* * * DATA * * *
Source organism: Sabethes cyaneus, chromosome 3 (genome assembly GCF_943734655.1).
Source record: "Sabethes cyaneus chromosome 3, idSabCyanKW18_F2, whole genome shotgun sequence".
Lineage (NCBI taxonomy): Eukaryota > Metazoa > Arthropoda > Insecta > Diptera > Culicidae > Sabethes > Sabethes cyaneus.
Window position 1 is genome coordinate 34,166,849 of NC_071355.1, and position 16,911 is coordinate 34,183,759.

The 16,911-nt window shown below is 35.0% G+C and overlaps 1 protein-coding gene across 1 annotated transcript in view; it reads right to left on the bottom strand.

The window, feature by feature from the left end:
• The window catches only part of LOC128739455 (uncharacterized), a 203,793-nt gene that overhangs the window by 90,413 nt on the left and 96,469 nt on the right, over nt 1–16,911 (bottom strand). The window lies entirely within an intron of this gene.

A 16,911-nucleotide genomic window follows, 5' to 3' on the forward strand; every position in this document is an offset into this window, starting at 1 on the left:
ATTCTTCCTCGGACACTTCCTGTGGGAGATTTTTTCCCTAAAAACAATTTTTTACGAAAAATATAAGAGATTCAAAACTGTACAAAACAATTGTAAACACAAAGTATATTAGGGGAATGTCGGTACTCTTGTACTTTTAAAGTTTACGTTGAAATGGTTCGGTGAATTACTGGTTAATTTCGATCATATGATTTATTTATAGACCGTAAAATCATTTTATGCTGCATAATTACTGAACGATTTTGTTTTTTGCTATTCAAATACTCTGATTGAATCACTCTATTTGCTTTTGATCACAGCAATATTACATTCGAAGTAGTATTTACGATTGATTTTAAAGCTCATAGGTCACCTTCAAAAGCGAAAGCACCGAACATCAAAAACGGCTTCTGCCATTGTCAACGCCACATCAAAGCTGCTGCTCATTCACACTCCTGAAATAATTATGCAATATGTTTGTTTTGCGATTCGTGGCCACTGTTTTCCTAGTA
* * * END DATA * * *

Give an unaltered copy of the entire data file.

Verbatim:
Source organism: Sabethes cyaneus, chromosome 3 (genome assembly GCF_943734655.1).
Source record: "Sabethes cyaneus chromosome 3, idSabCyanKW18_F2, whole genome shotgun sequence".
Lineage (NCBI taxonomy): Eukaryota > Metazoa > Arthropoda > Insecta > Diptera > Culicidae > Sabethes > Sabethes cyaneus.
Window position 1 is genome coordinate 34,166,849 of NC_071355.1, and position 16,911 is coordinate 34,183,759.

The 16,911-nt window shown below is 35.0% G+C and overlaps 1 protein-coding gene across 1 annotated transcript in view; it reads right to left on the bottom strand.

The window, feature by feature from the left end:
• The window catches only part of LOC128739455 (uncharacterized), a 203,793-nt gene that overhangs the window by 90,413 nt on the left and 96,469 nt on the right, over nt 1–16,911 (bottom strand). The window lies entirely within an intron of this gene.

A 16,911-nucleotide genomic window follows, 5' to 3' on the forward strand; every position in this document is an offset into this window, starting at 1 on the left:
ATTCTTCCTCGGACACTTCCTGTGGGAGATTTTTTCCCTAAAAACAATTTTTTACGAAAAATATAAGAGATTCAAAACTGTACAAAACAATTGTAAACACAAAGTATATTAGGGGAATGTCGGTACTCTTGTACTTTTAAAGTTTACGTTGAAATGGTTCGGTGAATTACTGGTTAATTTCGATCATATGATTTATTTATAGACCGTAAAATCATTTTATGCTGCATAATTACTGAACGATTTTGTTTTTTGCTATTCAAATACTCTGATTGAATCACTCTATTTGCTTTTGATCACAGCAATATTACATTCGAAGTAGTATTTACGATTGATTTTAAAGCTCATAGGTCACCTTCAAAAGCGAAAGCACCGAACATCAAAAACGGCTTCTGCCATTGTCAACGCCACATCAAAGCTGCTGCTCATTCACACTCCTGAAATAATTATGCAATATGTTTGTTTTGCGATTCGTGGCCACTGTTTTCCTAGTA